Is it better to be an employed Director or a self-employed Director? This is one of the most popular issues among social entrepreneurs. No doubt, entrepreneurs want to receive the income from the organization in a tax efficient way.
When Directors are employed?
Office holders are employees. According to specific rules created by HMRC has specific rules when it comes to Directors. So, when you are a Director of your organization you are considered to be an office holder. What does it mean? Basically, all the payments you receive as a Director are meant to be a salary and subject to PAYE. Well, there is the option to count any activities that don’t form part of your role as a self-employed Director. There is sufficient distinction between the two roles. You have the chance to split your strategic and legal responsibilities as a Director from delivery on projects.
Is it possible for a Director to compare self-employment with any other job?
Yes! You may consider having other work as a self-employed individual. It should be an additional work. Else ways, it would be an artificial separation of your income for avoiding taxes. One more important thing to be mentioned! Honestly, this is not really recommended when you work full time for your company. The thing is, you simply do not meet the criteria for being self-employed.
Do you know who are trustees, and what rules apply to them in terms of employment?
Those are Charity Directors. Different rules apply to you if your company is a charity organization. Remember, there are restrictions on the number of trustees that can be paid. Usually, they cannot be paid for the duties as a trustee. Nevertheless, they can receive payment only for additional goods or services they provide. This applies only when your governing document allows payments to trustees. It is important to mention, that you cannot pay more than half of your board/trustees for goods or services. Also, the charity Director is cannot be involved in decision-making regarding the purchase or agreement.
Below you can find the HMRC rules on employment and self-employment for Directors:
The right to provide a substitute
In case a Director is employed he/she cannot send a substitute. A self-employed individual can send someone else to do the work. A Director cannot send a replacement, but he/she is able to send a substitute for any service delivery work you do. Well, this will be treated as self-employment income.
- Mutual obligation
The employed Director is obliged to do as the organization, the so-called employer, requests. The company is obliged to provide work. In fact, if you are self-employed, you can reduce the amount of work if you wish. Well, in this situation the company is not obliged to provide work for you.
The company controls pretty much everything. Namely, where, what, when and how your work is done. You know it, right? In case you want to have control over the majority of these, you should stay self-employed.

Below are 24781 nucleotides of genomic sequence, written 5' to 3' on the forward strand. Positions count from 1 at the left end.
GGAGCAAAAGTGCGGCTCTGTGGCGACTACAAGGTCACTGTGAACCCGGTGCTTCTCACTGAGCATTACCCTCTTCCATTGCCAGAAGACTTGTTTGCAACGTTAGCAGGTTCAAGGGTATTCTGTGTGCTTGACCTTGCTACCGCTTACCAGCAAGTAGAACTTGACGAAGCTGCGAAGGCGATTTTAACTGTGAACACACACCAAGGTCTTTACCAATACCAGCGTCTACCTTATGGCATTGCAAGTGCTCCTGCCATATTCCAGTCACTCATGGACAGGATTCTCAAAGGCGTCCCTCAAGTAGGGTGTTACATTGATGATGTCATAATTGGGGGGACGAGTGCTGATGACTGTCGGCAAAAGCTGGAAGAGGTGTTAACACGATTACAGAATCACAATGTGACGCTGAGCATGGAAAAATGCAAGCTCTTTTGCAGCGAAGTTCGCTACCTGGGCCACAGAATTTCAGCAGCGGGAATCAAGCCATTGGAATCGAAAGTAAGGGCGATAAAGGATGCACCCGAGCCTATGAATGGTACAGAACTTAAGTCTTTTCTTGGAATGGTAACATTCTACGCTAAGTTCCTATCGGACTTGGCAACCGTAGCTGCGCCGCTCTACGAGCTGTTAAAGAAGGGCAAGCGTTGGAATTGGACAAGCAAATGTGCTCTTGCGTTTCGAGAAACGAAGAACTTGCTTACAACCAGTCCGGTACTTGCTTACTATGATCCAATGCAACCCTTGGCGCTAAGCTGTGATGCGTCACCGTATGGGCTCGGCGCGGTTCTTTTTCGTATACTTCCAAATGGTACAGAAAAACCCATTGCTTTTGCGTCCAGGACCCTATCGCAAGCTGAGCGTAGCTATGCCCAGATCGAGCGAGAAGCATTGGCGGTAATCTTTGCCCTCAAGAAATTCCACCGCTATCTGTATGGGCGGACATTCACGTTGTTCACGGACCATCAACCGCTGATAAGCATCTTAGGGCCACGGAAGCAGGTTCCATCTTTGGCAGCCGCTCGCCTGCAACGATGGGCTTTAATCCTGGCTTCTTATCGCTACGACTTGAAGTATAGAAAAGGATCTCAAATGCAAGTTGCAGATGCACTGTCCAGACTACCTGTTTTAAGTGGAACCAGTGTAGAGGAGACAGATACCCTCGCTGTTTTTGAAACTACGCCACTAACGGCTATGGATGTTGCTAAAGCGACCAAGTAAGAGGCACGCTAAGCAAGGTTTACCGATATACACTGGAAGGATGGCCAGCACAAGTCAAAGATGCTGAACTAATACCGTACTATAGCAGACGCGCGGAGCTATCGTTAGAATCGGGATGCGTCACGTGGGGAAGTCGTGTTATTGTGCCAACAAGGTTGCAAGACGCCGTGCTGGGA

- Provision of equipment
Do you know that an employee usually has the necessary equipment for the work provided by the organization, whereas a self-employed person has to supply the equipment on his/her own? I bet, you do.
- Financial risk/profit
On one hand, employees usually have a little financial risk. On the other hand, they have no benefits from any profits generated. Employees still can have some benefits. This applies when they are considered to be a part of a bonus scheme linked to profits. If you are self-employed you face a lot of risk and in case when something goes wrong you have to correct anything at your own expense. On the other hand, potentially you make a profit if the work is completed way more quickly.
- Contract length
This also good to know. For an employee the contract is usually open-ended with no fixed end date, but if you are self-employed you will usually be working for a fixed term contract.
HMRC does not see changes…
In case you were previously employed by the company, and then switch to self-employment, but continue to carry out the same duties, HMRC will count it as self-employment.
How to save money?
Self-employed workers will be way cheaper, because you do not have to pay Employer’s National Insurance Contributions and pension contributions to the salary. On the other hand, with the Employer’s National Insurance Allowance meaning you do not pay the first £3,000 of contributions. Sadly, it may not make much financial difference.
How about IR35?
The Intermediaries Legislation (IR35) treats the individual as an employee. In this situation the individual has own company and issues invoices for the work. What is interesting, in case of the limited company, they would be treated as an employee of the organization. So, pretty much any income received by the individual through their own limited company should be paid as salary and subject to PAYE. IR35 applies when the subcontract work to them from the company, and this is the only source of income for the limited company. If the Director is actually self-employed and does work for other people out of the social enterprise, has their own business cards, can send a substitute etc. then he can potentially be treated as self-employed for this work. In this situation the Director could invoice the organization from their own company.
We hope, that the information above was useful for you. Nevertheless, you should consider your personal situation and circumstances in order to make the most of your professional life.